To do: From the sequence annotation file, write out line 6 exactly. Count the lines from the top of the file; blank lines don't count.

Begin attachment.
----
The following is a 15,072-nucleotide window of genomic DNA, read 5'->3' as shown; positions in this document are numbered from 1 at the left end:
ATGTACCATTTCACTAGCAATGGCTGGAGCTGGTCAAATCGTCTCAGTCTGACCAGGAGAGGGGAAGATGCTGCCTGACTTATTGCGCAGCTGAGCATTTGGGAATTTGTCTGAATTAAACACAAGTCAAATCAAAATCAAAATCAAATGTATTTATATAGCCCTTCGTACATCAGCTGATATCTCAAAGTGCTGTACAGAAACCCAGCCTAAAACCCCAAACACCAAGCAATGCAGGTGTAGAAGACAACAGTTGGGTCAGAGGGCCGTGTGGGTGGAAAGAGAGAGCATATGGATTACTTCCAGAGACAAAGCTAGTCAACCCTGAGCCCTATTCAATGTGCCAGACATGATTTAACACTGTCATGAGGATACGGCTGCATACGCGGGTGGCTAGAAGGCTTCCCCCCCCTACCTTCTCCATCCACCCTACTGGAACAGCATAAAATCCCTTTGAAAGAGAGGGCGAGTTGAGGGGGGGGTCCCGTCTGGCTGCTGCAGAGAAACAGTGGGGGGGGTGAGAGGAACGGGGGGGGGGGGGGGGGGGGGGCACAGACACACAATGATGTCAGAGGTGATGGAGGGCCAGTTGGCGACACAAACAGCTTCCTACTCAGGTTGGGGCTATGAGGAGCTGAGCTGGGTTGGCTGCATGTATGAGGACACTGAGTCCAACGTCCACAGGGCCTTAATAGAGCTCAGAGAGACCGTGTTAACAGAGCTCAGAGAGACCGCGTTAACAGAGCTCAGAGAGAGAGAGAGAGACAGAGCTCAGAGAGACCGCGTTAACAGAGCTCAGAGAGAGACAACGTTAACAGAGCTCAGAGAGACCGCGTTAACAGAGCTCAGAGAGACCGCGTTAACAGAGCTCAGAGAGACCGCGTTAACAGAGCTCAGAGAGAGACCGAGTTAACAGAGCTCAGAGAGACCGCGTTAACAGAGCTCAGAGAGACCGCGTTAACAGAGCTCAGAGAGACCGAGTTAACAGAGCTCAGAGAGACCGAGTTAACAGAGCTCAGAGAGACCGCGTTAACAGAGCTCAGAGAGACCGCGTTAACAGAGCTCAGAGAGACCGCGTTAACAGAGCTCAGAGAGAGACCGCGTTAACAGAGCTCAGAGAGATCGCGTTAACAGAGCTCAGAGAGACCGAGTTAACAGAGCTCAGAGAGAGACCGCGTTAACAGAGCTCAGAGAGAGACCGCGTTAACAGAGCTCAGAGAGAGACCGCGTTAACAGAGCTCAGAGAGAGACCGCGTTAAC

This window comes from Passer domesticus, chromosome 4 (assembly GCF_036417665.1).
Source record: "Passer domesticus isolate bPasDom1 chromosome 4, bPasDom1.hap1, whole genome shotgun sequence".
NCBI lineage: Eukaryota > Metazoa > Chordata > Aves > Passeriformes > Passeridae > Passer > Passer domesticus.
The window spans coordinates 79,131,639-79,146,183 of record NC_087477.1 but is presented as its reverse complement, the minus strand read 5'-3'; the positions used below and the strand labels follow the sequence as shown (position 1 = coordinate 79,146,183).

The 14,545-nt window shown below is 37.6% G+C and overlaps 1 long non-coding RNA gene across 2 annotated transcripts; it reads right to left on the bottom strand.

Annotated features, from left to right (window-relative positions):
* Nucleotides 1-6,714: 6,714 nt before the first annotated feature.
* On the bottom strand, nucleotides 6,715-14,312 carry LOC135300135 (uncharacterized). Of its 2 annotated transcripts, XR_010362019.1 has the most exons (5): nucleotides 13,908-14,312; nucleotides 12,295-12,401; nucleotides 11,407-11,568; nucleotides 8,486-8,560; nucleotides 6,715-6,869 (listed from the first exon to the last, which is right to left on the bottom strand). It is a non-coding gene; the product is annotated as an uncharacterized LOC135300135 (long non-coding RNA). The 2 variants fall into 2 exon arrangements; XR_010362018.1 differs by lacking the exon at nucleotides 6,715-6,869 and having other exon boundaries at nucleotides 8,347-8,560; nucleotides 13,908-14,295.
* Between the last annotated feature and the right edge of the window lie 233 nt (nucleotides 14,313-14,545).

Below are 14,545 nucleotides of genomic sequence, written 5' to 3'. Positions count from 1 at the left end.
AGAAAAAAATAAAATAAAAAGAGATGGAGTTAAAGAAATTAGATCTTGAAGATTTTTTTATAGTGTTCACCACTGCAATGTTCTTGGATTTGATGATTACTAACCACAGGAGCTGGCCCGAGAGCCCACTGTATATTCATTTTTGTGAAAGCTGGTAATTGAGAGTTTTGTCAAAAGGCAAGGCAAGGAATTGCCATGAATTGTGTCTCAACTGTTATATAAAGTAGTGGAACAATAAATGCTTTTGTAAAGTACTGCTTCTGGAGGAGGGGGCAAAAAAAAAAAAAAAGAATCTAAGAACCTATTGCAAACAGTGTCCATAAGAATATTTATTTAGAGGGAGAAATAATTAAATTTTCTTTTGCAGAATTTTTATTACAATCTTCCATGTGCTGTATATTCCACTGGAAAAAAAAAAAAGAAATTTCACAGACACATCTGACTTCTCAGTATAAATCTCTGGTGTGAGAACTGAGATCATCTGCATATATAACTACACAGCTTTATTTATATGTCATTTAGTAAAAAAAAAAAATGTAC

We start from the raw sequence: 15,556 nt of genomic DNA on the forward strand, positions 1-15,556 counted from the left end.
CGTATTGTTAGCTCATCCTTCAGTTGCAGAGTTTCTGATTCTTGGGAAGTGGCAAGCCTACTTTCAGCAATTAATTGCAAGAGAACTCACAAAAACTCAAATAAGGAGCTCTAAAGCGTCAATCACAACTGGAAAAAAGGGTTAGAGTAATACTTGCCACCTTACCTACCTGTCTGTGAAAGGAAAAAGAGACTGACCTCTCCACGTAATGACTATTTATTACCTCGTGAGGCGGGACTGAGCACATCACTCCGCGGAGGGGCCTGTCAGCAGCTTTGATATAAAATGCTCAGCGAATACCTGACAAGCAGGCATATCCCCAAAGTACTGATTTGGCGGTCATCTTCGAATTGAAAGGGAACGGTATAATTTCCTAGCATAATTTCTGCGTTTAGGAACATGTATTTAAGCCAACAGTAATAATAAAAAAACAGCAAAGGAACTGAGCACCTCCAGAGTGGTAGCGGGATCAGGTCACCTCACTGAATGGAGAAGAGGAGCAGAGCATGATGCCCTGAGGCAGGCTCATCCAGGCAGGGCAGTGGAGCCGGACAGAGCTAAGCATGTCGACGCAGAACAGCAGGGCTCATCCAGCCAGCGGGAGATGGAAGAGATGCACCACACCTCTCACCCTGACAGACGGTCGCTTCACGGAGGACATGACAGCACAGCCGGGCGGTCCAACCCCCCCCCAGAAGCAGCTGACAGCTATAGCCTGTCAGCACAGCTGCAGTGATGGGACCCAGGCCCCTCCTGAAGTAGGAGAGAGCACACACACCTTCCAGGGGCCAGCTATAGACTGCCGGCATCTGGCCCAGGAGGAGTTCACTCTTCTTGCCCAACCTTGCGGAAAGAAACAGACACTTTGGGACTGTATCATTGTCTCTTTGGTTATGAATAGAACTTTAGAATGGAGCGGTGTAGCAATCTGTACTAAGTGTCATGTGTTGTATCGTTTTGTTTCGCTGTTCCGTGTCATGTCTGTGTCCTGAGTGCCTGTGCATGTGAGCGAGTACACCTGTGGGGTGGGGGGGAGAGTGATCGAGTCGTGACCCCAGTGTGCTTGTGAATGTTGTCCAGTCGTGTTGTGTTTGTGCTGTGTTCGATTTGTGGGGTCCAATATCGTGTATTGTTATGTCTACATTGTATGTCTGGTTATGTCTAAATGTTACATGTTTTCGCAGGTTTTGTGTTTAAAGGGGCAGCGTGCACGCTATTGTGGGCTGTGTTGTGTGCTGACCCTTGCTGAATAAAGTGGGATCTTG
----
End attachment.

The window spans coordinates 79,131,639-79,146,183 of record NC_087477.1 but is presented as its reverse complement, the minus strand read 5'-3'; the positions used below and the strand labels follow the sequence as shown (position 1 = coordinate 79,146,183).